Strategic Task Decomposition in Joint Action

Cognitive Science 47 (7):e13316 (2023)
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Abstract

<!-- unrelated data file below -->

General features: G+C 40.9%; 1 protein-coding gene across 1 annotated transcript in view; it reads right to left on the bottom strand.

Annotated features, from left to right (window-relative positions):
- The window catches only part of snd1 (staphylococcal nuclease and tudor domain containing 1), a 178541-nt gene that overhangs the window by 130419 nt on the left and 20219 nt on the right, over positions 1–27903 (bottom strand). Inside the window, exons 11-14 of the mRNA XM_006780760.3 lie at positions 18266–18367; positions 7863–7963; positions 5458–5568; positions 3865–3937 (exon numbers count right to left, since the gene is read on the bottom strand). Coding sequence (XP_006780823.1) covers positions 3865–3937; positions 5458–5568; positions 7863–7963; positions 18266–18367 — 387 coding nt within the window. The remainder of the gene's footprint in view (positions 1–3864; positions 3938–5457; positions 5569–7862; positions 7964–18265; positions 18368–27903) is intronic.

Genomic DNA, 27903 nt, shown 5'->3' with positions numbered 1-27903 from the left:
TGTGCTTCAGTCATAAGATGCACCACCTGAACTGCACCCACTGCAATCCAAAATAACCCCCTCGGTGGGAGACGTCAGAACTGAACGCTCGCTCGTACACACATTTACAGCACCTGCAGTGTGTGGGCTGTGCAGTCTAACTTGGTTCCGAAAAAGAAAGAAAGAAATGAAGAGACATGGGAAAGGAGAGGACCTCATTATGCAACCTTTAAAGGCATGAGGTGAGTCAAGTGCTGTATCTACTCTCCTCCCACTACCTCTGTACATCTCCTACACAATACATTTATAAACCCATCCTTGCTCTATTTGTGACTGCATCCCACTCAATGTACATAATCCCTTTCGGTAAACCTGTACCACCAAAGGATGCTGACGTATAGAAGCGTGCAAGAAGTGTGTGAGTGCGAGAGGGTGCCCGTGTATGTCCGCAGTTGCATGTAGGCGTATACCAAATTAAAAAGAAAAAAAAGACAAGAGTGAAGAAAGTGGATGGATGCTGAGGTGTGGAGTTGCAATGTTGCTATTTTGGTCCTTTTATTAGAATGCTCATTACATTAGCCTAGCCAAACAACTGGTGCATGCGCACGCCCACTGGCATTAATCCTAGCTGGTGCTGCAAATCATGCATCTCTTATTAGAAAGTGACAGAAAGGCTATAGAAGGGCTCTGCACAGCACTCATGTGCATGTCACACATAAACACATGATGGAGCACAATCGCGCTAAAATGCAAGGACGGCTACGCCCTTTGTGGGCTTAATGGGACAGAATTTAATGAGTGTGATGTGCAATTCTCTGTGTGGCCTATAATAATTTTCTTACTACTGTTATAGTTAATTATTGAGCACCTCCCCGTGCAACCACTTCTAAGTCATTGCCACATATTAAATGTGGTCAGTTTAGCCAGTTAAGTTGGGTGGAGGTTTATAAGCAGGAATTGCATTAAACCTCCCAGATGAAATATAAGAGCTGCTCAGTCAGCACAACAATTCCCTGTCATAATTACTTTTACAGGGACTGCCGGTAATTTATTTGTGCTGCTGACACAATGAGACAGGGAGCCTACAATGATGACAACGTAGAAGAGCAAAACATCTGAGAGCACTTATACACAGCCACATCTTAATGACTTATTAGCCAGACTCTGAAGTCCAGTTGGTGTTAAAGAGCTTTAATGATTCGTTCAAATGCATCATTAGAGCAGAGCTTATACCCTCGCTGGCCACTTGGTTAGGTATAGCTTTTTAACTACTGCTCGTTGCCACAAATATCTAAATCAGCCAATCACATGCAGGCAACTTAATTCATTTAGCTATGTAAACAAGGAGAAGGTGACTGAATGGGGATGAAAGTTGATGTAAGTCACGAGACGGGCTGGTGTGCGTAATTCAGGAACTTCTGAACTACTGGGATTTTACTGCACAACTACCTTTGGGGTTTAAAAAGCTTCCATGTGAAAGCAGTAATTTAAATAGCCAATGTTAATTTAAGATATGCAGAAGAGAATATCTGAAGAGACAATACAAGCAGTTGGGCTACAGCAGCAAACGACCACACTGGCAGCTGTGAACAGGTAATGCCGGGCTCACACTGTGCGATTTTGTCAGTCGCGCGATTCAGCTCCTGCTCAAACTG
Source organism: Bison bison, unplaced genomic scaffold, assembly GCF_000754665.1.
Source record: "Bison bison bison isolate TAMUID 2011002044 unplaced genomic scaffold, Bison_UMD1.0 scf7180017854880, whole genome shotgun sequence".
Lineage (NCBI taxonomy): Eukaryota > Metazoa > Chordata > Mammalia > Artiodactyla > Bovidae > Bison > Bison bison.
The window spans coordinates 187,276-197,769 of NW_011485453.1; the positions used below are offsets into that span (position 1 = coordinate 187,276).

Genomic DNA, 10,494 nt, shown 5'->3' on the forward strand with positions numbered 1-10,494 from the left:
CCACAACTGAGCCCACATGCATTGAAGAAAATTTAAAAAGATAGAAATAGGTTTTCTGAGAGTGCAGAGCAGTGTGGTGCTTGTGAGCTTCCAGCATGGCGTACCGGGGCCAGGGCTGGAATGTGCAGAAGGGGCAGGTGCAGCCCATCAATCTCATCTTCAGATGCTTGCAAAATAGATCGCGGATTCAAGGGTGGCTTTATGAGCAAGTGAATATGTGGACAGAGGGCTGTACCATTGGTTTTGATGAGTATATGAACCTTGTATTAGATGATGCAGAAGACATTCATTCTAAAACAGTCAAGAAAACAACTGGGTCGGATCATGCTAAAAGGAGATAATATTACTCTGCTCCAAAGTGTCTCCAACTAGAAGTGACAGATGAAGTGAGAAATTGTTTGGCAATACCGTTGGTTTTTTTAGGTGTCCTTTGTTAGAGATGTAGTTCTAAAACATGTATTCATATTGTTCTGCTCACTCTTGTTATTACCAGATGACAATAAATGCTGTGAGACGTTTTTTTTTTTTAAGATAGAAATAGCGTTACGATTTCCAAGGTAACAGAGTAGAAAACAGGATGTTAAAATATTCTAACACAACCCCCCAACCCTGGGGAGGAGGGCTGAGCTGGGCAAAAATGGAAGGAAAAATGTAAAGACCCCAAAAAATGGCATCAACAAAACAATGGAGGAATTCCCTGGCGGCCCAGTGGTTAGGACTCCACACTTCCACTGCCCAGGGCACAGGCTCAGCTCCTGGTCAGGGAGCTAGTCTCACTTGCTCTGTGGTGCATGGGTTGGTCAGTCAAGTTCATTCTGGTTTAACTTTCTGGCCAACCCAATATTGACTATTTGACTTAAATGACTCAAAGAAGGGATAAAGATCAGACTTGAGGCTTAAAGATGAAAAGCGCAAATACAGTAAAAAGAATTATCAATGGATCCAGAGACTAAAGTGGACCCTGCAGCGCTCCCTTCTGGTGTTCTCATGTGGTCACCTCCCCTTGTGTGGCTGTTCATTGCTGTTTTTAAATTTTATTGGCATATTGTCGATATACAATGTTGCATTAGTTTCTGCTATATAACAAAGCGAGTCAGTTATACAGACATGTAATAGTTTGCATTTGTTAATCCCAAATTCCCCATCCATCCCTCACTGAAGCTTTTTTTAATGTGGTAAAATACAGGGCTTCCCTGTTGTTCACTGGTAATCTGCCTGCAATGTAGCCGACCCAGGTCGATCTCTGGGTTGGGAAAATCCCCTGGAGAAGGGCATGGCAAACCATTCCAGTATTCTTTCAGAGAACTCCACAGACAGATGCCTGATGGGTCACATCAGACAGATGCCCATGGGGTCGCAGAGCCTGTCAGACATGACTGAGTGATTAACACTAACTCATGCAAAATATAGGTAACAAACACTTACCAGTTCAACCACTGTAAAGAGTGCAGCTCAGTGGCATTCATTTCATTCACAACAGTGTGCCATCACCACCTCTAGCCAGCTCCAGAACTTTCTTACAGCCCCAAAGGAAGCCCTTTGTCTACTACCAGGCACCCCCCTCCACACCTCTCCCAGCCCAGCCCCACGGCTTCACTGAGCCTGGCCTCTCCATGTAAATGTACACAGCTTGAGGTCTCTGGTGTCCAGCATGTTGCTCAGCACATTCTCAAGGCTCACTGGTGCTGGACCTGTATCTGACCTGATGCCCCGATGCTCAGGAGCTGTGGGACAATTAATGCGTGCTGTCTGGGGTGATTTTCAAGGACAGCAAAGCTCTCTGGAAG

The core of human cooperation is people's ability to perform joint actions. Frequently, this requires effectively decomposing a joint task into individual subtasks, for example, when jointly shopping at the market to buy food. Surprisingly, little is known about how collaborators balance the costs of establishing a joint strategy for such decompositions and its expected benefits for a joint goal. We created a new online task that required pairs of randomly matched participants to jointly collect colored items. We then systematically varied the cognitive costs and benefits of applying a color‐splitting strategy. The results showed that pairs adopted a color‐splitting strategy more often when necessary to lower cognitive costs. However, once the strategy was jointly adopted, it continued to be used even when the cost–benefits changed. Our results provide first insights on how people decompose joint tasks into individual components and how decomposition strategies may evolve into conventions.

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